Members of diaspora among recipients of national honours
A number of Jamaicans in the diaspora have been recognised among this year’s list of recipients of national honours.
There is Dr Bertram Melbourne, who will be made a member of the Order of Distinction in the rank of Commander (CD) for his contribution to education, mentorship, community service and to the Jamaican Embassy in Washington D.C.
He is a professor of Biblical Language and Literature at the Howard University School of Divinity and served as interim dean of the School from 2004-2007.
Melbourne has also held several positions at Columbia Union College, Griggs University, Andrews University Theological Seminary and West Indies College (now Northern Caribbean University).
Clive Campbell, better known as DJ Cool Herc, will be awarded a CD for his contribution to the international recognition of the reggae/dancehall music genre and for pioneering the hip-hop music genre.
Dr Robert Clarke will be named to the Order of Distinction in the rank of officer (OD) for his contributions to medicine and philanthropy, while Arleen Richard-Barr also joins the OD for her contribution in the field of aviation, locally and internationally.
Radio show host Clement ‘Ras Clem’ Hume will receive the Badge of Honour for service to the Jamaican diaspora in the United States.
A total of 126 people will receive national honours on National Heroes’ Day in October.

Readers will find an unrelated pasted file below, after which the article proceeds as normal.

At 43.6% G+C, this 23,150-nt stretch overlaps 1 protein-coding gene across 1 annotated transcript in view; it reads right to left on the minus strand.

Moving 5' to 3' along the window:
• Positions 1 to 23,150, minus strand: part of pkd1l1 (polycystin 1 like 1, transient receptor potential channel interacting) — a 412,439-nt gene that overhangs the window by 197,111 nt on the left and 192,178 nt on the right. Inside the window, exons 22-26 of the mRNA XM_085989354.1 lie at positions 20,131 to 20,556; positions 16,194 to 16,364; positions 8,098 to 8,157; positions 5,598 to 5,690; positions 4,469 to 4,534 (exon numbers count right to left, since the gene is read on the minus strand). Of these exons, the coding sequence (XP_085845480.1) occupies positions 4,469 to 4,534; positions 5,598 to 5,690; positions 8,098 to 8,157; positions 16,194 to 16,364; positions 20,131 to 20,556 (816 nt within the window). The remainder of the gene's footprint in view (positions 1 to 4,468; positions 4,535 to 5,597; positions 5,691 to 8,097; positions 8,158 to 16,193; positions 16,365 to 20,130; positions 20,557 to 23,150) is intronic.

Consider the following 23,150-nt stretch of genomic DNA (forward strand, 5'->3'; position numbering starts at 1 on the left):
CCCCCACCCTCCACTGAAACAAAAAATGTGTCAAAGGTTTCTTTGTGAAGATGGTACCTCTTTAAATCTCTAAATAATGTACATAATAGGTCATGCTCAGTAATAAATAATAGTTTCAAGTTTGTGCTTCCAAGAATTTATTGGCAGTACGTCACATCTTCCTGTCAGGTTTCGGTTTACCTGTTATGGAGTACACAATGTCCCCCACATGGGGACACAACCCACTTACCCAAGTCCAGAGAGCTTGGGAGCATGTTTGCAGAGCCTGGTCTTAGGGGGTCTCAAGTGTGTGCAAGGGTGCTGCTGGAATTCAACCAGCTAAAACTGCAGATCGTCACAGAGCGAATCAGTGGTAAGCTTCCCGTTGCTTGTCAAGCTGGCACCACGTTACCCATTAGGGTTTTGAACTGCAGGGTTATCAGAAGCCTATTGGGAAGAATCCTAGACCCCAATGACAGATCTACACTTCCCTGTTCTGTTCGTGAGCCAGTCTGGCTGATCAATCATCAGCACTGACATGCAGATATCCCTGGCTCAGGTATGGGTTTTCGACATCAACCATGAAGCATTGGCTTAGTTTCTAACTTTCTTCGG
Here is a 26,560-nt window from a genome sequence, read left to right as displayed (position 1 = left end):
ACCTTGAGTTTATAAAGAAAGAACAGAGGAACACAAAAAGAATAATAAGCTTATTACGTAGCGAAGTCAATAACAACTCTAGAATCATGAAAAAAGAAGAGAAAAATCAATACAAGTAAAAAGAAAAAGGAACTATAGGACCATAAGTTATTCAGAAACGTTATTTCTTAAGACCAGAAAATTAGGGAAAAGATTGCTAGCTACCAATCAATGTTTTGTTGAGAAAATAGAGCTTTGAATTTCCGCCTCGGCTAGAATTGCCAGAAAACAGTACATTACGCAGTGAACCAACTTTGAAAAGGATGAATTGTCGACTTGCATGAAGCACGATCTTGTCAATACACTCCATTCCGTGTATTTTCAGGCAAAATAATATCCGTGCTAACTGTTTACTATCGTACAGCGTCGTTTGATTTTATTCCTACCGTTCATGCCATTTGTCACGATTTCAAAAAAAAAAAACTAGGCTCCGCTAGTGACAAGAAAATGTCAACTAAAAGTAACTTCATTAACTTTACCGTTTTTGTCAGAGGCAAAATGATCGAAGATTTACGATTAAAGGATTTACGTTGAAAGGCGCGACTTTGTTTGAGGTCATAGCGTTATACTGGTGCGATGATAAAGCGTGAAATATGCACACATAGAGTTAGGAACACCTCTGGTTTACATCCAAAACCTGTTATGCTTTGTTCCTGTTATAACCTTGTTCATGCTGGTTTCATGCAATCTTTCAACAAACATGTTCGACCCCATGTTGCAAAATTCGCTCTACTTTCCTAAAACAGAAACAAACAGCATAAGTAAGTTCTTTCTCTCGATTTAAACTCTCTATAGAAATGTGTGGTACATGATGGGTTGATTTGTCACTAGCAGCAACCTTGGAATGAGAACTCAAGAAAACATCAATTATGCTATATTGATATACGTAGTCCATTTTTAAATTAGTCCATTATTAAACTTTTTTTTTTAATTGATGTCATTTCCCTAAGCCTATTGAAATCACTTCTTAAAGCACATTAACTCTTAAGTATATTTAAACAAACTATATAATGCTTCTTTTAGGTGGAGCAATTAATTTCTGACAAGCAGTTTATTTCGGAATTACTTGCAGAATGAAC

Songstress Marcia Griffiths and Member of Parliament Audley Shaw are named to receive the Order of Jamaica, the fifth-highest national honour.
Clarke heads Help Jamaica Medical Mission and The Association of Jamaican Physicians Abroad.
He has led several medical missions to Jamaica to provide healthcare to under-served Jamaicans, as well as assisted Jamaicans in the diaspora.
During the COVID pandemic, he aided a number of Jamaicans who were stranded in the United States and who ran out of medication with accessing needed medication at a fraction of the cost they would otherwise pay for such.
He worked closely with the Jamaican Consulate in New York and Consul General Alsion Wilson in assisting Jamaicans during the pandemic.
Clarke will lead a medical mission to Jamaican from September 6 to September 14 this year.
Meanwhile, United States Secretary of State Anthony Blinken, in a message to mark Jamaica’s 61st anniversary of Independence underscored the close working relationship between Jamaica and the United States.
“On behalf of the US government and the American people, I send sincere congratulations to Jamaica as you celebrate the 61st anniversary of your Independence. We are honoured to work with Jamaica to find solutions to pressing regional challenges. Through our deepening partnership, we uphold our shared democratic principles, collaborate through the US/Caribbean Partnership to address climate crisis and secure prosperity of our citizens. This close friendship is built on a strong foundation of personal connections and a vibrant Jamaican-American community,” Blinken said in his statement.
Several events to mark Jamaica’s 61st anniversary of Independence have been held across the United States.
The annual church service to mark the celebrations was held yesterday afternoon in Brooklyn, New York.
The events will culminate with the Jamaica Independence Gala on August 19 at the New York Hilton Hotel in Manhattan.
Prime Minister Andrew Holness and Senator Kamina Johnson Smith, minister of foreign affairs and foreign trade, will be special guests at the gala where several outstanding Jamaicans, including actress Sheryl Lee Ralph and musician Shaggy, will be honoured.